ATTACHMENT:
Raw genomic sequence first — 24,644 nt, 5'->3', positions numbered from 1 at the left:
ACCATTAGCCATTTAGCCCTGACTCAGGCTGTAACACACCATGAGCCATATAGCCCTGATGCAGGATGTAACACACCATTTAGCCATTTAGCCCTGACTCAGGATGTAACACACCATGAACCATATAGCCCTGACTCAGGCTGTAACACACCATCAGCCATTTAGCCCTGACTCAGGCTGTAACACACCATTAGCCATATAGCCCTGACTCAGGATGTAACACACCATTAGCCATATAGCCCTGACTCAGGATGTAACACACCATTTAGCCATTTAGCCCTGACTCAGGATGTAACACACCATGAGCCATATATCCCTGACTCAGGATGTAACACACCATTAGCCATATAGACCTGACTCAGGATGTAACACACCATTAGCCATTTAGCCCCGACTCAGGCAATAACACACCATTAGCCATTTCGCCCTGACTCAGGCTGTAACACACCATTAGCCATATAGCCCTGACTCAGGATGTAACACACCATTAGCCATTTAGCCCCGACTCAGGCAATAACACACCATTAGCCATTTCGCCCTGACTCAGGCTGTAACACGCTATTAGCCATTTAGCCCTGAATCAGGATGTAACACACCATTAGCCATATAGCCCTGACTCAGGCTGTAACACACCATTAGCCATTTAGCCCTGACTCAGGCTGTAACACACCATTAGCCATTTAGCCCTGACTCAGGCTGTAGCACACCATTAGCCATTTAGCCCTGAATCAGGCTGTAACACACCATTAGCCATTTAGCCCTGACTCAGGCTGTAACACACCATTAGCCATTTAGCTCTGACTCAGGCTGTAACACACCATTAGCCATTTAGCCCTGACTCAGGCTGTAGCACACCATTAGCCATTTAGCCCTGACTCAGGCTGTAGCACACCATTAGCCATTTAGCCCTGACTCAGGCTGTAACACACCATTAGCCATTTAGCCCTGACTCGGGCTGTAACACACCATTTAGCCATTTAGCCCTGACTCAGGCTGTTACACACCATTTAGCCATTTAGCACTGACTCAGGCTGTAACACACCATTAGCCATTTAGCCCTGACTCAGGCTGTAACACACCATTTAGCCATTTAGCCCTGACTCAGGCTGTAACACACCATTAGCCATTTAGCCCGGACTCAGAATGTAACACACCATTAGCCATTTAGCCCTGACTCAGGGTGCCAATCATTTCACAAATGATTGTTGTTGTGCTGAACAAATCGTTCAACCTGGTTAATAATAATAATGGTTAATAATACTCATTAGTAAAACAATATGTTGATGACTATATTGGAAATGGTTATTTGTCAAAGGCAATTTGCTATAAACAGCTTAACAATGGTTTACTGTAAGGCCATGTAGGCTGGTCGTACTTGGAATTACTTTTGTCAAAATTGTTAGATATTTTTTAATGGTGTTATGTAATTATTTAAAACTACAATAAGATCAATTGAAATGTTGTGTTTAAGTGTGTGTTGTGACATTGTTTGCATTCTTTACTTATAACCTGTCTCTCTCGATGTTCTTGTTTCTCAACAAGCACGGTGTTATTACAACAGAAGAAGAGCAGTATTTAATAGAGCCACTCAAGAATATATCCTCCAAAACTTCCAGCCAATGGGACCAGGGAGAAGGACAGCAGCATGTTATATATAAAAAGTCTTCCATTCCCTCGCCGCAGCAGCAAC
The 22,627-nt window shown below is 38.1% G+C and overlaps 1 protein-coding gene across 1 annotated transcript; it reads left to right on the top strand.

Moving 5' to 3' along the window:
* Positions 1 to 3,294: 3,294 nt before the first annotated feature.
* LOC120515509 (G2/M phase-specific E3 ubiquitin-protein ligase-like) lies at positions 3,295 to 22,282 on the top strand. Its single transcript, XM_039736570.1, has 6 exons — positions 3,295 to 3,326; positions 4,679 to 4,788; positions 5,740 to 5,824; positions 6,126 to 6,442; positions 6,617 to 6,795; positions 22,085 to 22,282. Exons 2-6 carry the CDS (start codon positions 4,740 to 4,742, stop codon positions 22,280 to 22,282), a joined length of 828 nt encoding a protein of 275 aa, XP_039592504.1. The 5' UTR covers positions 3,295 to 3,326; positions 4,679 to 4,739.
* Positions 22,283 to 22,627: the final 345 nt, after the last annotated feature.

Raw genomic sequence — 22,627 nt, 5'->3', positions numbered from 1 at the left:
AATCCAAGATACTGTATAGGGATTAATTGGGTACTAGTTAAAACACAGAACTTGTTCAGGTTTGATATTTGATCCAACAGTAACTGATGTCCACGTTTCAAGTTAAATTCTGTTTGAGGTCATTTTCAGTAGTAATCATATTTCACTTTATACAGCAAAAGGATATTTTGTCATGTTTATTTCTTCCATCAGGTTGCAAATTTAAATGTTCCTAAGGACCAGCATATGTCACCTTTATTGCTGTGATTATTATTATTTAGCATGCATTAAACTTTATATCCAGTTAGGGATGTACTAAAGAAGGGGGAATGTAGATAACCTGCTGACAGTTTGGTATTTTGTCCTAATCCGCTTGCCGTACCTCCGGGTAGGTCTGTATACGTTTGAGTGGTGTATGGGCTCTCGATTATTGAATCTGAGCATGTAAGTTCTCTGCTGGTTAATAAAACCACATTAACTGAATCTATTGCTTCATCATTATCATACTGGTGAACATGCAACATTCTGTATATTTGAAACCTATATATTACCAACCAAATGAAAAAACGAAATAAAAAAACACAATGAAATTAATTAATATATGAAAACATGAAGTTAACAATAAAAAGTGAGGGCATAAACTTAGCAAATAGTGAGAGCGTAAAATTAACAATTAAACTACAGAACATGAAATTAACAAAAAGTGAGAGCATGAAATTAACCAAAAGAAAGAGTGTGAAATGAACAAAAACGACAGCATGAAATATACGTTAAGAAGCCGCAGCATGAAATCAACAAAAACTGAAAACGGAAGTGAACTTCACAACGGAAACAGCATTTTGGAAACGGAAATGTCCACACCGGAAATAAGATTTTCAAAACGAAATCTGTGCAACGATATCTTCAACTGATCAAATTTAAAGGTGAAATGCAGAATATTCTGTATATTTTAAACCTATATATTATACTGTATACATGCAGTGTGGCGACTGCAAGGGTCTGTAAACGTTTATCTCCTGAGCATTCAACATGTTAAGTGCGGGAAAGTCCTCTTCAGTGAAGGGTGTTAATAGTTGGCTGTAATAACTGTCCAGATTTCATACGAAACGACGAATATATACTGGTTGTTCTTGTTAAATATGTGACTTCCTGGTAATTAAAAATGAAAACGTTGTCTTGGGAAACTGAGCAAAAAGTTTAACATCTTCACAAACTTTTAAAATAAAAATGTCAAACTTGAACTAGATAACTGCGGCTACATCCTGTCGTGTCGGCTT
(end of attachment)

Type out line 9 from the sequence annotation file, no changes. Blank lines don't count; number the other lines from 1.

AATCCAAGATACTGTATAGGGATTAATTGGGTACTAGTTAAAACACAGAACTTGTTCAGGTTTGATATTTGATCCAACAGTAACTGATGTCCACGTTTCAAGTTAAATTCTGTTTGAGGTCATTTTCAGTAGTAATCATATTTCACTTTATACAGCAAAAGGATATTTTGTCATGTTTATTTCTTCCATCAGGTTGCAAATTTAAATGTTCCTAAGGACCAGCATATGTCACCTTTATTGCTGTGATTATTATTATTTAGCATGCATTAAACTTTATATCCAGTTAGGGATGTACTAAAGAAGGGGGAATGTAGATAACCTGCTGACAGTTTGGTATTTTGTCCTAATCCGCTTGCCGTACCTCCGGGTAGGTCTGTATACGTTTGAGTGGTGTATGGGCTCTCGATTATTGAATCTGAGCATGTAAGTTCTCTGCTGGTTAATAAAACCACATTAACTGAATCTATTGCTTCATCATTATCATACTGGTGAACATGCAACATTCTGTATATTTGAAACCTATATATTACCAACCAAATGAAAAAACGAAATAAAAAAACACAATGAAATTAATTAATATATGAAAACATGAAGTTAACAATAAAAAGTGAGGGCATAAACTTAGCAAATAGTGAGAGCGTAAAATTAACAATTAAACTACAGAACATGAAATTAACAAAAAGTGAGAGCATGAAATTAACCAAAAGAAAGAGTGTGAAATGAACAAAAACGACAGCATGAAATATACGTTAAGAAGCCGCAGCATGAAATCAACAAAAACTGAAAACGGAAGTGAACTTCACAACGGAAACAGCATTTTGGAAACGGAAATGTCCACACCGGAAATAAGATTTTCAAAACGAAATCTGTGCAACGATATCTTCAACTGATCAAATTTAAAGGTGAAATGCAGAATATTCTGTATATTTTAAACCTATATATTATACTGTATACATGCAGTGTGGCGACTGCAAGGGTCTGTAAACGTTTATCTCCTGAGCATTCAACATGTTAAGTGCGGGAAAGTCCTCTTCAGTGAAGGGTGTTAATAGTTGGCTGTAATAACTGTCCAGATTTCATACGAAACGACGAATATATACTGGTTGTTCTTGTTAAATATGTGACTTCCTGGTAATTAAAAATGAAAACGTTGTCTTGGGAAACTGAGCAAAAAGTTTAACATCTTCACAAACTTTTAAAATAAAAATGTCAAACTTGAACTAGATAACTGCGGCTACATCCTGTCGTGTCGGCTT